Neolithic or Bronze Age Barrow

Description of this historic site

The site of a possible barrow which dates to between the Early Neolithic and Late Bronze Age periods. It is visible as an earthwork and is situated 850m south of The Hollows.

Notes about this historic site

1 The long mound just N of the King Stone was thought by Stukeley and many others (notably Crawford) to be a long barrow. Ravenhill’s excavation appeared to suggest that it was natural. The mound is c70m long, 40m wide and about 1m in elevation. A further 20m extension to the E has been quarried away. In 1982 a 23m long trial trench was dug which indicated that the long mound was largely natural, but that a round cairn had been placed on top of it. Further excavation in 1983 confirmed the shape and located a central cist. The cairn is 17m in diameter and built largely of quarried limestone. The cist is built of large, heavily-weathered limestone slabs. The shape of the cairn is uncertain but the capstone is in place and it is unlikely that the cairn has been robbed. Traces of a probable funeral pyre and a child’s tooth were found on the NW of the cairn. The charcoal produced a radiocarbon date of 1540 +/- 70bp. On the SW of the cairn a second cremation deposit was located. This was covered by a small mini-cairn of stone 2m long and 1.3m wide. This produced a radiocarbon date of 1420 +/- 40bc. The mini-cairn had been extended to the NW and SW and this stone contained indeterminate Neolithic/Bronze Age sherds and a few fragments of cremated bone. Three hollows in the top of the cairn contained cremations, one possibly associated with Beaker sherds. The long mound was a natural mound used as a prominent position for a round cairn.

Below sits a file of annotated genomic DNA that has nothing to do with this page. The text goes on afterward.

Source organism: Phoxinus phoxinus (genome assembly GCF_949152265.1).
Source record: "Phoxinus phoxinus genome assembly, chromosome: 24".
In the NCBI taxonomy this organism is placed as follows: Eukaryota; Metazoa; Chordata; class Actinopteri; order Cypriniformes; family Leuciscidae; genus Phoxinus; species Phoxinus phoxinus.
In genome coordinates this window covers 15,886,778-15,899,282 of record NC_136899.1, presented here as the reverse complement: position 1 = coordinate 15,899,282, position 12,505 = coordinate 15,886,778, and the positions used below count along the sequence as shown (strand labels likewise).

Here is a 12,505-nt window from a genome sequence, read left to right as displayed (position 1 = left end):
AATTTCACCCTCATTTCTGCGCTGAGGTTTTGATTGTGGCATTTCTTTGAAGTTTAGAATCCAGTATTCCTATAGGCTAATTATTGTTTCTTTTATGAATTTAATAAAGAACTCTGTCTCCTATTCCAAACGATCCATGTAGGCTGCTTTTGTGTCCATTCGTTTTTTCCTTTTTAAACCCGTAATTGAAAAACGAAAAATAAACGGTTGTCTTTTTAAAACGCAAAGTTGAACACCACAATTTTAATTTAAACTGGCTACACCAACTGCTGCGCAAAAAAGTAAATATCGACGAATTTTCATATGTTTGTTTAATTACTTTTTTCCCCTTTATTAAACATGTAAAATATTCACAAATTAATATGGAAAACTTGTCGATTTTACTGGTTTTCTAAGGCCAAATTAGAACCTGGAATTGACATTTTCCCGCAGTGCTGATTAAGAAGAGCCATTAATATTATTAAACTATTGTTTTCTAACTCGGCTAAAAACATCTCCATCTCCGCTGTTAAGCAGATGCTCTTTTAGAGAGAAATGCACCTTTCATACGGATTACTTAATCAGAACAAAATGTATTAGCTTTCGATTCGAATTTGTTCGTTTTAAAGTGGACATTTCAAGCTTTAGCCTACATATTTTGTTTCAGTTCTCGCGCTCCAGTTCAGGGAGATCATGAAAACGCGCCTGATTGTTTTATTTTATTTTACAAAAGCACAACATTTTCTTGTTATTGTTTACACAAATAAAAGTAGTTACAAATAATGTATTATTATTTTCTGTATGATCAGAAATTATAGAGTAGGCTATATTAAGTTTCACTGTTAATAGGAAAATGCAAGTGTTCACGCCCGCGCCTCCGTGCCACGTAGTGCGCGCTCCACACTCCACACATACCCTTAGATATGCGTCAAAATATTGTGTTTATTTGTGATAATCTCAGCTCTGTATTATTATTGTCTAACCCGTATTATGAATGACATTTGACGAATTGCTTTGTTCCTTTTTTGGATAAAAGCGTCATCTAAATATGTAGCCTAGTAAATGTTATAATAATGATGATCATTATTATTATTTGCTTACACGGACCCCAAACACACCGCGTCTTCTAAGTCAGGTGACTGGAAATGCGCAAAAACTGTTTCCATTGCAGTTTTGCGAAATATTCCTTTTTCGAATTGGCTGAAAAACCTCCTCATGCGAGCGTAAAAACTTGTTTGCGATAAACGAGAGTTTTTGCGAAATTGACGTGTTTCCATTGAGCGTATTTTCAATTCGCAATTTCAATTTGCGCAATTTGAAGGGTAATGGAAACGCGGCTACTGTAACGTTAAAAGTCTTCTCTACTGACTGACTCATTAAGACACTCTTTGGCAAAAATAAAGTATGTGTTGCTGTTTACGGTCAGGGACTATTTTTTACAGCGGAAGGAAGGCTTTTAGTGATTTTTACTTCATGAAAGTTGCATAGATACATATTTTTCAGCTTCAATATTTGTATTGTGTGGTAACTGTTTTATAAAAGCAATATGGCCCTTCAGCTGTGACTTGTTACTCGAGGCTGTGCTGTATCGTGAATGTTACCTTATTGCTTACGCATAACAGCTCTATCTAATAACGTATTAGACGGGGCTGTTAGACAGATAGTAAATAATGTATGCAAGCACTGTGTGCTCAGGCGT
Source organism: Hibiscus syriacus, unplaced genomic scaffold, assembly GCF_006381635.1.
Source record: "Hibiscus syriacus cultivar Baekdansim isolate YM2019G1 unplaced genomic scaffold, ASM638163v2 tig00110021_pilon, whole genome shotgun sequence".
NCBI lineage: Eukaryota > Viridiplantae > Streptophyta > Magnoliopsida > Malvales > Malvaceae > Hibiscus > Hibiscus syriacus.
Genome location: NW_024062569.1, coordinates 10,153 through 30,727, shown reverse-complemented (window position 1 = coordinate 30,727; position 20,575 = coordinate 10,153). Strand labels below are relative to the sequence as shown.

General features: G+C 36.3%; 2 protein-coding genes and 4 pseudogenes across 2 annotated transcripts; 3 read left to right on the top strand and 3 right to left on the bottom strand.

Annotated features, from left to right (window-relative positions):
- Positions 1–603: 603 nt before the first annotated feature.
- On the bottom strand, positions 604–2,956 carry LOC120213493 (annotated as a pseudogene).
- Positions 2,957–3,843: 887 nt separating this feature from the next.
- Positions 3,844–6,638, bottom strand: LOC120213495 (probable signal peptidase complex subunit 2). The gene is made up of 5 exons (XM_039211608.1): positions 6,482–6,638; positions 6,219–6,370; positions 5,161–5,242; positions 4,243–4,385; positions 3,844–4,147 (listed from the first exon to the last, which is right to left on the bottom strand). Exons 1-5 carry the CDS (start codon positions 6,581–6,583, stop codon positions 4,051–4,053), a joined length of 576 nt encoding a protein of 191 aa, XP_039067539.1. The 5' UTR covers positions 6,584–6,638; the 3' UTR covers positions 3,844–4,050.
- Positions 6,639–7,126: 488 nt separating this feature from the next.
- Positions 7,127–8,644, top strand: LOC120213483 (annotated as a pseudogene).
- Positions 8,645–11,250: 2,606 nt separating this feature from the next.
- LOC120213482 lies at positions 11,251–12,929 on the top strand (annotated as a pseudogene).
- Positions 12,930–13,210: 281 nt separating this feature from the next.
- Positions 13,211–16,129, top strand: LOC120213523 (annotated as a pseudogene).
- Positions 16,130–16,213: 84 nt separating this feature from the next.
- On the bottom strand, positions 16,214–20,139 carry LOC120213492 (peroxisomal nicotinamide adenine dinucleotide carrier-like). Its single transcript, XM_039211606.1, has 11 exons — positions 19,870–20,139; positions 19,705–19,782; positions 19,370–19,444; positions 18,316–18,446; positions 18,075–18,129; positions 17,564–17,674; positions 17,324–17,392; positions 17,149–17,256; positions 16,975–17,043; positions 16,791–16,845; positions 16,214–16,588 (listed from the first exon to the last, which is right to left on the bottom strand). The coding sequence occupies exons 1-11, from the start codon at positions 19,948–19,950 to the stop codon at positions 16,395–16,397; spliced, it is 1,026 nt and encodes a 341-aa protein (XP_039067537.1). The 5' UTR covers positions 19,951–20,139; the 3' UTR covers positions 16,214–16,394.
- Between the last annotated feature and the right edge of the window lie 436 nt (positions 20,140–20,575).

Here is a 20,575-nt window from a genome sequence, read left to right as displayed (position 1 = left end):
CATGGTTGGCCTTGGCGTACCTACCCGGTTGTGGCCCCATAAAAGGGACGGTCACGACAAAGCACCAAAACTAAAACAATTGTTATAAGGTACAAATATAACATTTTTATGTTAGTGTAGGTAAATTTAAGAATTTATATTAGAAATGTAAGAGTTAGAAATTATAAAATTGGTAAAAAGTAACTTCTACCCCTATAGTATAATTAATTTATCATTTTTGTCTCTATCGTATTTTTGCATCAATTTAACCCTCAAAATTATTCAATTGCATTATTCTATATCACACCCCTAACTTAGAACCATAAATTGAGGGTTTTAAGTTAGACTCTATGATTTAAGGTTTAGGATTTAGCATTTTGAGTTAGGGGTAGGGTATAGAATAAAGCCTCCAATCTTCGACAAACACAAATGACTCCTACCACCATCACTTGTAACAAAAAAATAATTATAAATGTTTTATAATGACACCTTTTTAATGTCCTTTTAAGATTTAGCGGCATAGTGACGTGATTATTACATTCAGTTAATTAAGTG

2 Plan.
3 Scheduling revision.

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